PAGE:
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For Political Conventions, Another Balloon Bursts

President Obama stands on stage with Vice President Biden and their families after accepting the party nomination during the final day of the 2012 Democratic National Convention in Charlotte, N.C.
Alex Wong
Getty Images
President Obama stands on stage with Vice President Biden and their families after accepting the party nomination during the final day of the 2012 Democratic National Convention in Charlotte, N.C.

There's news today about the 2016 presidential campaign that has nothing to do with the growing list of would-be candidates with White House aspirations.

It's about the big nominating conventions the Democrats and Republicans hold every four years. Legislation the president signed Thursday afternoon means those huge political extravaganzas will no longer receive millions of dollars in taxpayer support. It's not the only change that's likely for conventions.

Let's start with a little time travel:

"I'm Walter Cronkite, and this is our anchor desk for our CBS News Westinghouse coverage of this 1956 Democratic Convention. This is the dramatic high point of the convention ..."

Back then and for years afterward, there was around-the-clock coverage of conventions by television networks. Big news could hit at any time, and did.

At the 1964 GOP convention, bitter party divisions were front and center. Then-New York Gov. Nelson Rockefeller, the man beaten by nominee Barry Goldwater, issued a stern warning: "I warn that the Republican Party should reject extremism from either the left or the right."

At the 1980 convention, former President Gerald Ford shocked everyone when he revealed a possible co-presidency if he joined the ticket with nominee Ronald Reagan.

It was a bombshell story until CBS went to Lesley Stahl on the convention floor.

"Walter, a top lieutenant just came and said it's not Ford ... they're coming all around me to tell me it's not Ford ... they're all yelling 'Bush' all around me. Someone told me it's Bush. They're all yelling "Bush" all around me ... everyone is yelling 'Bush,' " Stahl reported to CBS anchorman Walter Cronkite.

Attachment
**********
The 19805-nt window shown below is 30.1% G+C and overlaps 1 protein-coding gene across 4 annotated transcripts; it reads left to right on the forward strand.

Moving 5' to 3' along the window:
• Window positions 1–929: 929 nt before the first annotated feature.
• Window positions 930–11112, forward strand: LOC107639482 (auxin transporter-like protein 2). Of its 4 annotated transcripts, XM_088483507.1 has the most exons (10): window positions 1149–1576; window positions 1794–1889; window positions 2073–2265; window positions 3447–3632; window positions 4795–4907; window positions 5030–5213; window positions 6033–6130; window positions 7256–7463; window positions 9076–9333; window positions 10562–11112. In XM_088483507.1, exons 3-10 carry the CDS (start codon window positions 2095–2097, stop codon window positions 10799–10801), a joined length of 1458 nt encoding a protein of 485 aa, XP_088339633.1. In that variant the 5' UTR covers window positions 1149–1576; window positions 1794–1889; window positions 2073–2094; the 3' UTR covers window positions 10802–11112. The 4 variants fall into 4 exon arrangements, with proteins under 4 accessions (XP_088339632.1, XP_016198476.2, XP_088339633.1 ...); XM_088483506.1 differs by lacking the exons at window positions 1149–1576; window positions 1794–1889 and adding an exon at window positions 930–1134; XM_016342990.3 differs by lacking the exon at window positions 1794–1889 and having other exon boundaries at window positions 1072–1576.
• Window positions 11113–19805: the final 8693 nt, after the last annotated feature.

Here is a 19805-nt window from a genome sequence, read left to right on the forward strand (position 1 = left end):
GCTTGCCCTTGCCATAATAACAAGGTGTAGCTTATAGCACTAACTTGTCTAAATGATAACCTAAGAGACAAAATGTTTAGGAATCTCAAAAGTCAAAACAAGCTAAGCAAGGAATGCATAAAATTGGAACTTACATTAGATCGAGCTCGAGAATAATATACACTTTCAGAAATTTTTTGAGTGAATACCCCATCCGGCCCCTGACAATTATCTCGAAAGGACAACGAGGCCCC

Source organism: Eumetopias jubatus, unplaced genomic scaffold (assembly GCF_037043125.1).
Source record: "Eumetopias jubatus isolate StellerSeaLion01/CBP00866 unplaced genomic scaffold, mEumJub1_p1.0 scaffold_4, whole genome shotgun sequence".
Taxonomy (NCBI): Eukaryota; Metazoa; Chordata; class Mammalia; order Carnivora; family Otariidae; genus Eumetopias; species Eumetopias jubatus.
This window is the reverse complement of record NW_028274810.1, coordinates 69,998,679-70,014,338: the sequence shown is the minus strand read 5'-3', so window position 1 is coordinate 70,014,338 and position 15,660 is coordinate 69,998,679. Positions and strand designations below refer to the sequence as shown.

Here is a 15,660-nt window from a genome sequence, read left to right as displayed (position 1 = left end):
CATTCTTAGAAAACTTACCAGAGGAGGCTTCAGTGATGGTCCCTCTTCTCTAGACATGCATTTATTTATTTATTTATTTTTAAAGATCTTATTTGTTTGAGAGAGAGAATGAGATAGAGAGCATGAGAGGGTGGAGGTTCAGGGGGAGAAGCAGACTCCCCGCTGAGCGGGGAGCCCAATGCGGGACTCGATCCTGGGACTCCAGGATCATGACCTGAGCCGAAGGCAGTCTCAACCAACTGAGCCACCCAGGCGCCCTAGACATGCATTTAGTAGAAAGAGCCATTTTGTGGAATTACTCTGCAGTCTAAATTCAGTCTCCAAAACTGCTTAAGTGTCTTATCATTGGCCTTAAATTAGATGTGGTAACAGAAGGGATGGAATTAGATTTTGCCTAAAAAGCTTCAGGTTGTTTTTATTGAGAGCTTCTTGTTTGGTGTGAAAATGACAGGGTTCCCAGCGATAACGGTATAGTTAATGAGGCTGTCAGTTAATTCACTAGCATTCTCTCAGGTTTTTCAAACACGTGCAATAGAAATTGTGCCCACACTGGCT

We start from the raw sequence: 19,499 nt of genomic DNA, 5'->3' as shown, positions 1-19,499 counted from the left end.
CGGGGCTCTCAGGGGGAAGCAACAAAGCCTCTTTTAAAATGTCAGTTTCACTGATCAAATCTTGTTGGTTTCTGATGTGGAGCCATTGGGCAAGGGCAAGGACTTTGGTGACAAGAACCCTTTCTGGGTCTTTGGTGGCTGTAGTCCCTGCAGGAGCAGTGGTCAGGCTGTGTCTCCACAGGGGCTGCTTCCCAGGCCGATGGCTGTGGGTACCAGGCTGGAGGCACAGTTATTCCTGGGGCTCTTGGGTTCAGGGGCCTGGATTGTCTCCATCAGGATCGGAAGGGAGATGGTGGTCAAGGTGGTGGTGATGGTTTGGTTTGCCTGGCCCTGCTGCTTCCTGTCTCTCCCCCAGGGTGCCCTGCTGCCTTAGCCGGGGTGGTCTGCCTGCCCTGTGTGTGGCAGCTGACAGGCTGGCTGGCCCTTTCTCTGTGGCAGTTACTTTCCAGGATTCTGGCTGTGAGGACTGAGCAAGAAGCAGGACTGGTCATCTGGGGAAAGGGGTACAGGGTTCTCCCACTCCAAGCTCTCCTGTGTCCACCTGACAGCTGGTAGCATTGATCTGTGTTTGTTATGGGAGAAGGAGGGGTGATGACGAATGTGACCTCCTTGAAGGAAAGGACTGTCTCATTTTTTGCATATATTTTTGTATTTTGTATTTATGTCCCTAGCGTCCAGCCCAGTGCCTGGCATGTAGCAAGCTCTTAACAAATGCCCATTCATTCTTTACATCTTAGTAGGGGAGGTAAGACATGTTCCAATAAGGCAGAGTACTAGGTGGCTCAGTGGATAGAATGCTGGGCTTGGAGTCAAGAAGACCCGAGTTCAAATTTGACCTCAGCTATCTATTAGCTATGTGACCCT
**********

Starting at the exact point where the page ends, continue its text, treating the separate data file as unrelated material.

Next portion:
Cronkite was surprised and amused: "Who's writing the script for this one? That's what I want to know," he said.

That moment may have been the last instance of truly unexpected and substantive drama at a nominating convention. And that's exactly the problem.

"Conventions became theatrical productions," says Don Fowler, a member of the Democratic National Committee for four decades and the man who managed the 1988 Democratic National Convention.

These days, news organizations — especially the big commercial broadcast networks — continue to question the worth of devoting prime time space to events with no suspense. Live daytime coverage is long gone except on cable.

Fowler says he got complaints from the networks in 1988.

"We fussed with them for weeks about how much of the convention they were going to cover. They reduced substantially in '88, and they've been trying to do that since then. I think in 2012 both conventions received as little coverage as any conventions previous," he says.

Meanwhile, Republicans are planning another big change in 2016. They will hold their gathering months earlier than usual — perhaps in June, in hopes of quickly wrapping up what could be a no-holds-barred fight for the nomination, and to give the GOP nominee a head start on the general election.

There's even talk about scaling back events to as few as two days.

But Daniel Kreiss, a professor at the University of North Carolina, says these changes in scheduling and coverage don't mean conventions are unimportant.

"I still think conventions become a very significant way that voters can tune in to and see sort of the best arguments from each party for why they should elect a particular candidate," he says.

Still, it's no wonder — in a time of budget battles and questions about the relevance of big party nominating conventions — that spending some $18 million in federal money per convention has now come to an end with the president's signature. The money will instead be used to finance research on childhood diseases.

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You're most likely to find NPR's Don Gonyea on the road, in some battleground state looking for voters to sit with him at the local lunch spot, the VFW or union hall, at a campaign rally, or at their kitchen tables to tell him what's on their minds. Through countless such conversations over the course of the year, he gets a ground-level view of American elections. Gonyea is NPR's National Political Correspondent, a position he has held since 2010. His reports can be heard on all NPR News programs and at To hear his sound-rich stories is akin to riding in the passenger seat of his rental car, traveling through Iowa or South Carolina or Michigan or wherever, right along with him.